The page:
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1930 Richard 2020

Richard Thomas Jackson

January 19, 1930 — August 12, 2020

Richard Thomas Jackson, PhD, passed on 08/12/2020.
As he was so fond of saying, “Uh oh!” and “It will never work.” If there is an afterlife, he arrives admittedly unprepared.
“Dick” to his friends, “Pop” to his family, he was born in Detroit, Michigan on 01/19/1930, the second of two sons. At the time of his birth, his Polish, Catholic family changed their surname from Jakubowicz to Jackson because of employment discrimination. At age five he contracted German Measles. This resulted in a year spent in his bedroom with the curtains drawn and with resulting lifelong nystagmus, a continuous and rhythmic, horizontal twitching of the eye. The military would later judge him 4F, but this did not keep him from excelling in academics and sports. At a citywide sports banquet, the Detroit Free Press took a picture of him shaking the hand of Frank Leahy, the football coach at Notre Dame, and put it on their front page. “Pop” declined a scholarship, saying that he was going to college to become a scientist.
After graduating Detroit Mercy and then the University of Detroit, he went south to do graduate study at Florida State University. FSU had just changed from an exclusively girl’s school, and the culture shock for a northern boy was profound. He almost immediately met and married Astrid Karen Tindall, a freshman at the college and a dead ringer for Grace Kelly. The rest of his life he felt that in marrying her he was punching above his weight class, unable to believe his luck. Marrying a Presbyterian had the consequence of getting him shunned from his strict, Catholic family, a turn of events that helped lead him away from faith, hence the “unpreparedness” acknowledged earlier if he unexpectedly meets his Maker.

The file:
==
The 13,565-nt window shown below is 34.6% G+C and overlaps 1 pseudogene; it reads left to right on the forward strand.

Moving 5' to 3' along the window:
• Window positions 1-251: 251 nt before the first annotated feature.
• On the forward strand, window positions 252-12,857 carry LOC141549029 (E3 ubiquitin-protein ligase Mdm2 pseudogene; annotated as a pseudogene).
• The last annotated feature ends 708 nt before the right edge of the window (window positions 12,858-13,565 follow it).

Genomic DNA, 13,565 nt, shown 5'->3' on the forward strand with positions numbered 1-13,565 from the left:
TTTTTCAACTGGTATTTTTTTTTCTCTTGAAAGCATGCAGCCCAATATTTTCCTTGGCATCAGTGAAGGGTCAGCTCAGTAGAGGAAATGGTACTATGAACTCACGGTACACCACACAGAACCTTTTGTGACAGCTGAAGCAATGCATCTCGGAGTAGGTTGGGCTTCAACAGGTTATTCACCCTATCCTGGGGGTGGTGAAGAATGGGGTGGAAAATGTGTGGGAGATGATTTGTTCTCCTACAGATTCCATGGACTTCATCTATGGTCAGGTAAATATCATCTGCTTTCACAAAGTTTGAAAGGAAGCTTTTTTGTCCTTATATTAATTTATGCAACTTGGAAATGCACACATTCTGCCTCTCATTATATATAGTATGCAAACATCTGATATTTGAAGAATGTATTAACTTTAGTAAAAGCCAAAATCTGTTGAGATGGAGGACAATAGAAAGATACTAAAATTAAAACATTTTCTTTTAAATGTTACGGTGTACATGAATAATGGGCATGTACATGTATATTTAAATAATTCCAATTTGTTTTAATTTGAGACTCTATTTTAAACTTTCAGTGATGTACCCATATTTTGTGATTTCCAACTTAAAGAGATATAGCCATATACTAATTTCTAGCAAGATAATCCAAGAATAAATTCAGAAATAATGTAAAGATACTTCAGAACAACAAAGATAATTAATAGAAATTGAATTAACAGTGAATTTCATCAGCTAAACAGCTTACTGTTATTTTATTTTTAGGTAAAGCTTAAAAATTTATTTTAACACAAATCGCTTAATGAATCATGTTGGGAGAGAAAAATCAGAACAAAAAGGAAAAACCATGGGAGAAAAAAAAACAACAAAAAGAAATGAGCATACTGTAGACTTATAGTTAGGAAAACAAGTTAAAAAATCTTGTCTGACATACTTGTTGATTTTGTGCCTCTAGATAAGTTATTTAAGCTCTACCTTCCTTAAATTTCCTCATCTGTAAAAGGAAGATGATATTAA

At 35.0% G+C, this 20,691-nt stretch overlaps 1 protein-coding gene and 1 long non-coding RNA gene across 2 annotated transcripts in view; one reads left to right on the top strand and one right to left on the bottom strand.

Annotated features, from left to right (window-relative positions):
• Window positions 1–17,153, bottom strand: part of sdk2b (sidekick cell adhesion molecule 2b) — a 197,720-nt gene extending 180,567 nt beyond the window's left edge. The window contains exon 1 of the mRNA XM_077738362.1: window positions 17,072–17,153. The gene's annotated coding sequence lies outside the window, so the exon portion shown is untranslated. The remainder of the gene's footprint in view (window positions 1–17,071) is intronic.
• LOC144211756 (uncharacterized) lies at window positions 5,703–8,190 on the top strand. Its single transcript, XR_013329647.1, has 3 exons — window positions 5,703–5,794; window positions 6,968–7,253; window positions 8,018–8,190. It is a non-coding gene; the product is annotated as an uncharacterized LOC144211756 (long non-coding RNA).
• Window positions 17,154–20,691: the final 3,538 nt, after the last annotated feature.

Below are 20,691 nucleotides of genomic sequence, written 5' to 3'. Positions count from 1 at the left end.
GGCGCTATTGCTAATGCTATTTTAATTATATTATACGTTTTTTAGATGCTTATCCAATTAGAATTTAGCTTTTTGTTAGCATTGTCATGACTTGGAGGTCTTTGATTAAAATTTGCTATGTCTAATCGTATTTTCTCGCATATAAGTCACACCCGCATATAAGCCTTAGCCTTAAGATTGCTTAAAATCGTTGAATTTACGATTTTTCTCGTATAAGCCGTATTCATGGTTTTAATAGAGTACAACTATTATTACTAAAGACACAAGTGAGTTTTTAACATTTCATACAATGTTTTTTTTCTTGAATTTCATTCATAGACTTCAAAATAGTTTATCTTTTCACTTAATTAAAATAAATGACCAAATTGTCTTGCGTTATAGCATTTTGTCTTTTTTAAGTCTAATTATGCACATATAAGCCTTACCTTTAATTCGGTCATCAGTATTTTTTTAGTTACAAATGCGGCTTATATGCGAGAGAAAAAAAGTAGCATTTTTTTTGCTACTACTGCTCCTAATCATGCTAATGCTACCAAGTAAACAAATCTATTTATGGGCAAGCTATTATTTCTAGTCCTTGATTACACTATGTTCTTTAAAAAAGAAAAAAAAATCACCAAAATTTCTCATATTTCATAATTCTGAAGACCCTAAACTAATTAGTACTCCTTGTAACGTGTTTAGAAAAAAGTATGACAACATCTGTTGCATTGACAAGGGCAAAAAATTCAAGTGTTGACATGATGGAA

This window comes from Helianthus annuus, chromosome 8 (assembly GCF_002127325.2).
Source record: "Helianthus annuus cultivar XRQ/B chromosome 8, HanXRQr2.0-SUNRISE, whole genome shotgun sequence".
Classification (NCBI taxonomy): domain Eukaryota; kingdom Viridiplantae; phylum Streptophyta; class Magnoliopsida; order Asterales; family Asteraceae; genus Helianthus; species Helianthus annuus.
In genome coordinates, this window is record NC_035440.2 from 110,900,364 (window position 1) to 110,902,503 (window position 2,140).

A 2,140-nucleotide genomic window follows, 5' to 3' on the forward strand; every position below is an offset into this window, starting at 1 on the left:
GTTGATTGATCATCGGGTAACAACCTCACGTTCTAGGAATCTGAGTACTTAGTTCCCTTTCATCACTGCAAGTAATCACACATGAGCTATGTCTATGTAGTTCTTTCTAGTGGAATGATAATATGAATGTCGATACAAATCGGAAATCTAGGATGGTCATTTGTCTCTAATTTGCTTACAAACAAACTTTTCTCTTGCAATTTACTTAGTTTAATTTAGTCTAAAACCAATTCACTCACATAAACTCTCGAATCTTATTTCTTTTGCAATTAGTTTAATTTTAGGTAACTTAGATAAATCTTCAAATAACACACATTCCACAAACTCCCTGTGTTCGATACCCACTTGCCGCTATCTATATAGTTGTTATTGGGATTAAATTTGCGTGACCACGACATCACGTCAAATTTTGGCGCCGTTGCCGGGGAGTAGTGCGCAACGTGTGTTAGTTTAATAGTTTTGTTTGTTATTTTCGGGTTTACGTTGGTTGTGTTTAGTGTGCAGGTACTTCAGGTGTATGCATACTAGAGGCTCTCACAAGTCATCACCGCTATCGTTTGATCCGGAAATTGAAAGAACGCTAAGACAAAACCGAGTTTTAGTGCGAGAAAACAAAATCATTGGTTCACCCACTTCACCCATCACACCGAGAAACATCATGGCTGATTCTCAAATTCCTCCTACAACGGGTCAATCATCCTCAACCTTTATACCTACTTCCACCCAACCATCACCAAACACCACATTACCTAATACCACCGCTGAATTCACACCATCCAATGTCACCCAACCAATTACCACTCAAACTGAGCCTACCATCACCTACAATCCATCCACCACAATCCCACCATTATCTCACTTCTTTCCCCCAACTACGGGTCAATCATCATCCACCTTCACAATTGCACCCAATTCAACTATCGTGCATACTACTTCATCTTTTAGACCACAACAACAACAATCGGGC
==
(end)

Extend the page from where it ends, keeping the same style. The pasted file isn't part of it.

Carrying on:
He then went on to complete studies at Loyola University in New Orleans, which resulted in a PhD in pharmacology and physiology of the special senses (the study of sight, hearing, smell, taste, touch, and balance). He took a research position at Emory University School of Medicine in the department of ENT. There he went on to become one of the world’s leading experts on drug effects on the nose, the eustachian tube of the ear, as well as in the evaluation and treatment of vertigo. He published over a hundred peer-reviewed articles and was an editor of major medical research journals. His fame in the field enabled him to travel, giving guest lectures in Europe, Scandinavia, and Israel. He taught for three months in Kagashima, Japan, bringing his flamboyant and funny wife along.
Dick and Astrid were famous for their potato pancake holiday parties in their home on Lullwater Road as well as weekend get togethers in their modest cabin on Lake Rabun. The lake house was a family and friend magnet until Astrid’s death. People would often be strewn sleeping all over the living room and boat dock, with no phone, no television, and all fun. Evenings would be filled with jokes, stories, music, board and card games. Days were filled with floating in the water of the cove, canoeing, sailing the Styrofoam boat, golf at the nine-hole public golf course in Clayton, blueberry-picking, waterfall trekking, “chunky-dunking”, and skinny dipping. This is what most people will remember of the man, besides his constant desire for knowledge.
Dick is preceded in death by his wife Astrid and daughter Anna Karen, who died far too young. He is survived by his surgeon son Keith Richard Jackson, who now assumes the mantle of “Pop”. He is survived as well by his devoted, loving son Neil Thomas Jackson, the primary caregiver the last years of his life and the one who carries on the tradition of exclaiming “uh oh!” and “that will never work”. He also leaves behind his daughter-in-law Cynthia Beaman Jackson, grandsons Kyle Matthew Jackson (wife Jenna), Nicholas Jacob Jackson, and great-grandsons Ryland John Jackson and Hayes William Jackson.
Gone but not forgotten.

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